Thirty accused went on trial in Western Germany on Thursday for alleged abuse of refugees in their accommodation in a scandal that shocked the country when it came to light four years ago.
The accused, who are employees for the management of the accommodation, supervisors and security guards, are also alleged to have systematically detained the refugees.
The accused are charged on around 50 counts of deprivation of liberty, serious bodily harm and theft.
They were also said to have beaten and tortured asylum seekers in the town of Burbach in the state of North Rhine Westphalia for months on end.
At the beginning of the mammoth trial on Thursday in the nearby city of Siegen, the defendants were seated in eight rows in a convention centre.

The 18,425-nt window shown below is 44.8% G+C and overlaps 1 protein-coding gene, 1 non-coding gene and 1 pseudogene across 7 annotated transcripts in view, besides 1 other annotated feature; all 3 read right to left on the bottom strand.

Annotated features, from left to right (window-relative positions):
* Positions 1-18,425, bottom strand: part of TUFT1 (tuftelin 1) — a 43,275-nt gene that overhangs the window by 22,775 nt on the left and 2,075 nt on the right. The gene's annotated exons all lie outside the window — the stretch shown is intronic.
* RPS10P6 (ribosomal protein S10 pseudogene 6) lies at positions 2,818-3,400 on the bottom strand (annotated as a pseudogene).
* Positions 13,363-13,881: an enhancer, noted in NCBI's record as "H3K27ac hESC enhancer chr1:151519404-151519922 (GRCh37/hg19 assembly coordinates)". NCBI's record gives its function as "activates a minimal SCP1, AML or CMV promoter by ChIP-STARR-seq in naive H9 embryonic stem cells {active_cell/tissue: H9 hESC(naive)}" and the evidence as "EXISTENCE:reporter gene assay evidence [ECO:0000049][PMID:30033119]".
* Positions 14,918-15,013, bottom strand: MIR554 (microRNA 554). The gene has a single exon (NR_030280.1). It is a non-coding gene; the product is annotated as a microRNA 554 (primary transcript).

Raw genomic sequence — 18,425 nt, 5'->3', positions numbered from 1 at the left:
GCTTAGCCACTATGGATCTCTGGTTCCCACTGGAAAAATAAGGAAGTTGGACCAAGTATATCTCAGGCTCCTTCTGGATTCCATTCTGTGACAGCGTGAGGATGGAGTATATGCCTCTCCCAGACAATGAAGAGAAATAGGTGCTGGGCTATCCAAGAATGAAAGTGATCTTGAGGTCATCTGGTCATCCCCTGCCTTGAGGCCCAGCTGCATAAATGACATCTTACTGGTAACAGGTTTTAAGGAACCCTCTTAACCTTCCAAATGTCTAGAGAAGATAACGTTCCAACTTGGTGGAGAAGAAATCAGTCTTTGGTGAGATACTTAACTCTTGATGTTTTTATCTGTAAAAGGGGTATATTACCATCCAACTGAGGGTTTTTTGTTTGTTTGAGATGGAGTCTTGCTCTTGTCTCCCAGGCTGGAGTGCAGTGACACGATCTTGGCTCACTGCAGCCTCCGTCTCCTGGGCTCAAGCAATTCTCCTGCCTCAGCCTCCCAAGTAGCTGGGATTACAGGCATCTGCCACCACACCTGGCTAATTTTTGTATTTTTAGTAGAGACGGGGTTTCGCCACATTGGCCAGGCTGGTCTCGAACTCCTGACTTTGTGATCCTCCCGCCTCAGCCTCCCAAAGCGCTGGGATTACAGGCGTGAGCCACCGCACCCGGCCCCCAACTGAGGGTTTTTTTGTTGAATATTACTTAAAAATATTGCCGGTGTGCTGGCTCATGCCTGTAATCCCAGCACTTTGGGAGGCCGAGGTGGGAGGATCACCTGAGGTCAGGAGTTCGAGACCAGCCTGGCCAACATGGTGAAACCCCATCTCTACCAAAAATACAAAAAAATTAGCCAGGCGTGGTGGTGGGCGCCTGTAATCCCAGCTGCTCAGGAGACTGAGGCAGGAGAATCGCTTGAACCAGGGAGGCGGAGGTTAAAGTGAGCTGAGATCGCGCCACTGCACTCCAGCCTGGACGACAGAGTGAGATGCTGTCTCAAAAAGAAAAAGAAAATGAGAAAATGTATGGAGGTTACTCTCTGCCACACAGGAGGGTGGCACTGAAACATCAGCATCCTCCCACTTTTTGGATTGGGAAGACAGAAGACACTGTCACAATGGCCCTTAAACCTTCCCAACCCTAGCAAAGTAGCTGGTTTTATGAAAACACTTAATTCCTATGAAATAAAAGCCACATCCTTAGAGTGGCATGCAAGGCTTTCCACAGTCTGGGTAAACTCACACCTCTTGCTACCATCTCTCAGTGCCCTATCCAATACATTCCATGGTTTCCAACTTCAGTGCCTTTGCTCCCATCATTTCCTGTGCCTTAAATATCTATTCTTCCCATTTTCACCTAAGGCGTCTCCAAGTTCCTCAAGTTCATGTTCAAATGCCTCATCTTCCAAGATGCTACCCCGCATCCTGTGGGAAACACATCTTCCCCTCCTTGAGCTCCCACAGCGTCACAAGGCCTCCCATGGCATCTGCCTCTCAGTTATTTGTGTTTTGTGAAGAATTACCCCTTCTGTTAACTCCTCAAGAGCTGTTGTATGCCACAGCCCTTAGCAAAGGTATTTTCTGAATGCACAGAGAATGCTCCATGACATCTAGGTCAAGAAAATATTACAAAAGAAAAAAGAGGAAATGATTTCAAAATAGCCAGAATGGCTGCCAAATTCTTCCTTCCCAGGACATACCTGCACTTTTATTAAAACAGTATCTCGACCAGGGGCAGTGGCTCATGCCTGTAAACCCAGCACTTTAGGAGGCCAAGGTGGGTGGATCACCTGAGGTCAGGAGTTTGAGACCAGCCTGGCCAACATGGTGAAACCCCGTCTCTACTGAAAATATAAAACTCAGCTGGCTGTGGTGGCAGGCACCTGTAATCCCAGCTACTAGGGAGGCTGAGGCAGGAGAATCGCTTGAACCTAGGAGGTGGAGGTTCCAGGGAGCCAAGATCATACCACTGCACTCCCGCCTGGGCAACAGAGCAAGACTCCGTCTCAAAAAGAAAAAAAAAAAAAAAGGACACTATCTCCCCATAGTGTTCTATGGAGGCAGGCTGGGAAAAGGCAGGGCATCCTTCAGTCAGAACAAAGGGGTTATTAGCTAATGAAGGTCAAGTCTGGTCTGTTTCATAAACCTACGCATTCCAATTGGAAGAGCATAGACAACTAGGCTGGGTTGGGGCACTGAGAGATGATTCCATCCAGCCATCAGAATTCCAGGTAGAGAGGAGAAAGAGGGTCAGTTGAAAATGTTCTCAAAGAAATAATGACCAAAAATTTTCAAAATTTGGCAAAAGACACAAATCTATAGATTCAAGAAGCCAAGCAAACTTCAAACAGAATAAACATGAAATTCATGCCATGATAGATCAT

The centre was where the regional court sat because of the number of people involved in the legal proceedings.
The harassment and ill-treatment were said to have occurred in so-called “problem rooms’’ in which the victims were often imprisoned for days.
Shocking pictures and a video of humiliated refugees some with posing, grinning security guards horrified the nation.
The scandal also triggered a political row about the quality and standards of refugee accommodation and put severe pressure on the state government at the time.
The private home operator was immediately replaced and teams set up to check the state refugee accommodation.